Subtle and Not So Subtle Persecution

by on March 10th, 2011

Two stories that caught my attention this week have to do with persecution of Christians in foreign countries. I’m always amazed at how many people have no idea that Christians are persecuted in other parts of the world. It is something that often escapes my friends on the far left of the political spectrum. It seems in the minds of many, religious persecution is something that happens only to minority religions or Islam. When questioned about Christian persecution, I can almost see the images of lions and Roman arenas forming in the heads of my friends, rather than say a lone Chinese preacher languishing in a cell or in recent events: A lone Pakistani member of parliment who dared protest Pakistan’s blasphemy laws as a representative of all the non-Muslim citizens of Pakistan. Shahbaz Bhatti was remarkable. I only heard of him after his assassination which is sad. I would like to have followed him before he became famous for dying. But his death is what he will always be remembered for:

I think the most poignant moment in that interview is when he says, “I know what is the meaning of Cross.” Amen. I wish I knew the meaning of the cross the way he does. I wish I understood sacrifice in that way. I should note dear reader that the video above was presented to Al-Jazeera at the request of MP Bhatti because he wanted his Muslim neighbors to hear it in the event of his death.

“It is with the Muslim world I want to share the message of love. That is the only message that can bring the Muslim world out of the circle of hate and killings”.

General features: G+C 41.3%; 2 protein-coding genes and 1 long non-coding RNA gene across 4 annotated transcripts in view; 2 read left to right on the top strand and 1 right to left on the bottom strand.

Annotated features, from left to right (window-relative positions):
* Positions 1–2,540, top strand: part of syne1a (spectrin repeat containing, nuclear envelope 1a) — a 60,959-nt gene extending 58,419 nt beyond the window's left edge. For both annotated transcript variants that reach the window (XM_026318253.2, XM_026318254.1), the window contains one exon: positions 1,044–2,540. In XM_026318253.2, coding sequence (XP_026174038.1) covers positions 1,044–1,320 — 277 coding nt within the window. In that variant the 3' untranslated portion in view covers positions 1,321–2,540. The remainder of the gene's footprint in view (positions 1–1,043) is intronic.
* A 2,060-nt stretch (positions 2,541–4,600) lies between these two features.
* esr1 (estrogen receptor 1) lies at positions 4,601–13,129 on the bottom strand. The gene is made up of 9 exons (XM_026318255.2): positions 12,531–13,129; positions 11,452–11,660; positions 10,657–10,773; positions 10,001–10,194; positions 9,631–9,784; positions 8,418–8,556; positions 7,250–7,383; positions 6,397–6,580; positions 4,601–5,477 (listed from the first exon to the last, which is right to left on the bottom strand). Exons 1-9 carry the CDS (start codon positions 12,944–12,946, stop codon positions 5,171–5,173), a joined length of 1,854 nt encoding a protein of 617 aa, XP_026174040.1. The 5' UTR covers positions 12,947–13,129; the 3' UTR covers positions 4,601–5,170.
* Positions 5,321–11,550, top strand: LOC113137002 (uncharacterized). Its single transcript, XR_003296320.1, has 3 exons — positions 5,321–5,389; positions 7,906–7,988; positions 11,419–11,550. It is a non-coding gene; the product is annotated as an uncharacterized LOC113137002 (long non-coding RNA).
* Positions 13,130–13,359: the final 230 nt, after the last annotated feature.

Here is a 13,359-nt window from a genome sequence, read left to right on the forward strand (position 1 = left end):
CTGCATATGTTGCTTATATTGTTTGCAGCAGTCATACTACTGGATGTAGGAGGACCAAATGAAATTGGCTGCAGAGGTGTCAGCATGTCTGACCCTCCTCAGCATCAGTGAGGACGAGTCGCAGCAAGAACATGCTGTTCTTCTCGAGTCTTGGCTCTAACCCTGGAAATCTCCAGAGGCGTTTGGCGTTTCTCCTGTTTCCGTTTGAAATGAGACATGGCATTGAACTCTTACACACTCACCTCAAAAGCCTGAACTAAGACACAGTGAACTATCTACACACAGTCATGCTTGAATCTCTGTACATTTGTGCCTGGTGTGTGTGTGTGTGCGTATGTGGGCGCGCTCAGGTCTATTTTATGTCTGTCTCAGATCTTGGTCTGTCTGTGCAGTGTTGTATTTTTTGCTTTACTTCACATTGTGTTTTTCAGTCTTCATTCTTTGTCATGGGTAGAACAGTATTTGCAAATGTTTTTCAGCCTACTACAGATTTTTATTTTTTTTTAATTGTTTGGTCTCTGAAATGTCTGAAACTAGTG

I first heard this dynamic confession of Christ on NPR. . . . you heard right–NPR.  The response from the President of Pakistan:

“This is concerted campaign to slaughter every liberal, progressive and humanist voice in Pakistan,”  Farahnaz Ispahani, an aide to Asif Ali Zardari, Pakistan’s president, said.”

I understand why Zardari makes the story about political violence because he must walk a fine line between constituents but I still can’t help but see this as a martyrdom of Bhatti.

But not all persecution is so overt as a public killing.

Eunice and Owen Johns are an elderly couple from Derby, who fostered a number of children in the 1990s, and who recently offered their services again to Derby City Council. Their offer was rejected on the grounds that, as fundamentalist Christians, they might teach any children in their keeping that homosexual acts were sinful. They took legal action against the Council, arguing that their beliefs should not be held against them. On the 28th February 2011, judgment was given against them in the High Court. The Judges ruled that, where the laws against discrimination are concerned, sexual minorities take precedence over religious believers. Because Mr and Mrs Johns might not remain silent about sexual ethics, there was a danger to the “welfare” of children taken from their homes by the Council.

This is a report from one of the UK’s libertarian Alliance director Sean Gabb. What I find interesting in a oh-my-goodness-how-could-they-that way is the line about a hierarchy of priority when it comes to discrimination. Sexual minorities take precedence over religious believers. Why? I actually blogged about his in my very first post for The Crux. My comments were in reference to Christians being persecuted for exercising their free speech about Gay Marriage: